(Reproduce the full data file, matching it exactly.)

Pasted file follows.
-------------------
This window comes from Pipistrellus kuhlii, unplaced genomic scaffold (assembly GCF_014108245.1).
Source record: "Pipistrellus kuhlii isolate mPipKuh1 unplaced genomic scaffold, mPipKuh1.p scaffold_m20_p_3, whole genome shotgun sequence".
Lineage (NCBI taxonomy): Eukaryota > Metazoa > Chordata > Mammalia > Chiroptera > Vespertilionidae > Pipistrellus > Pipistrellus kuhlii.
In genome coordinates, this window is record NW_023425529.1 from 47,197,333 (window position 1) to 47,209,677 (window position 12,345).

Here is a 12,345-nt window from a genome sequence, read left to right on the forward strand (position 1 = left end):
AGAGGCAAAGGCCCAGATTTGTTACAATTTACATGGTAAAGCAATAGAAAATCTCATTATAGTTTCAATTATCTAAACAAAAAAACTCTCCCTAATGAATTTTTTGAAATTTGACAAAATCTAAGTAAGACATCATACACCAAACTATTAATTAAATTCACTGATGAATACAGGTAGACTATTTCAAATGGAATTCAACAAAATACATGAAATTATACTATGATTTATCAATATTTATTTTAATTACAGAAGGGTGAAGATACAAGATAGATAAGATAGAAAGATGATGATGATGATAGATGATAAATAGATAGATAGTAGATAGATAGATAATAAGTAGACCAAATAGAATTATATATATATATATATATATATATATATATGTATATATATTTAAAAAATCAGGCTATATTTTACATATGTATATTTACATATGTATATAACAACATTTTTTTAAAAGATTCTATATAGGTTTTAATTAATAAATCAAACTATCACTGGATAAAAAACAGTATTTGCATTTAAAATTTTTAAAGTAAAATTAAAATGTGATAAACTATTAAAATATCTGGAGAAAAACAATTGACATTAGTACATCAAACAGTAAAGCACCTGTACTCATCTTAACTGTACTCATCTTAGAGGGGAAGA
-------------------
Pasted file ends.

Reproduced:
This window comes from Pipistrellus kuhlii, unplaced genomic scaffold (assembly GCF_014108245.1).
Source record: "Pipistrellus kuhlii isolate mPipKuh1 unplaced genomic scaffold, mPipKuh1.p scaffold_m20_p_3, whole genome shotgun sequence".
Lineage (NCBI taxonomy): Eukaryota > Metazoa > Chordata > Mammalia > Chiroptera > Vespertilionidae > Pipistrellus > Pipistrellus kuhlii.
In genome coordinates, this window is record NW_023425529.1 from 47,197,333 (window position 1) to 47,209,677 (window position 12,345).

Here is a 12,345-nt window from a genome sequence, read left to right on the forward strand (position 1 = left end):
AGAGGCAAAGGCCCAGATTTGTTACAATTTACATGGTAAAGCAATAGAAAATCTCATTATAGTTTCAATTATCTAAACAAAAAAACTCTCCCTAATGAATTTTTTGAAATTTGACAAAATCTAAGTAAGACATCATACACCAAACTATTAATTAAATTCACTGATGAATACAGGTAGACTATTTCAAATGGAATTCAACAAAATACATGAAATTATACTATGATTTATCAATATTTATTTTAATTACAGAAGGGTGAAGATACAAGATAGATAAGATAGAAAGATGATGATGATGATAGATGATAAATAGATAGATAGTAGATAGATAGATAATAAGTAGACCAAATAGAATTATATATATATATATATATATATATATATATGTATATATATTTAAAAAATCAGGCTATATTTTACATATGTATATTTACATATGTATATAACAACATTTTTTTAAAAGATTCTATATAGGTTTTAATTAATAAATCAAACTATCACTGGATAAAAAACAGTATTTGCATTTAAAATTTTTAAAGTAAAATTAAAATGTGATAAACTATTAAAATATCTGGAGAAAAACAATTGACATTAGTACATCAAACAGTAAAGCACCTGTACTCATCTTAACTGTACTCATCTTAGAGGGGAAGA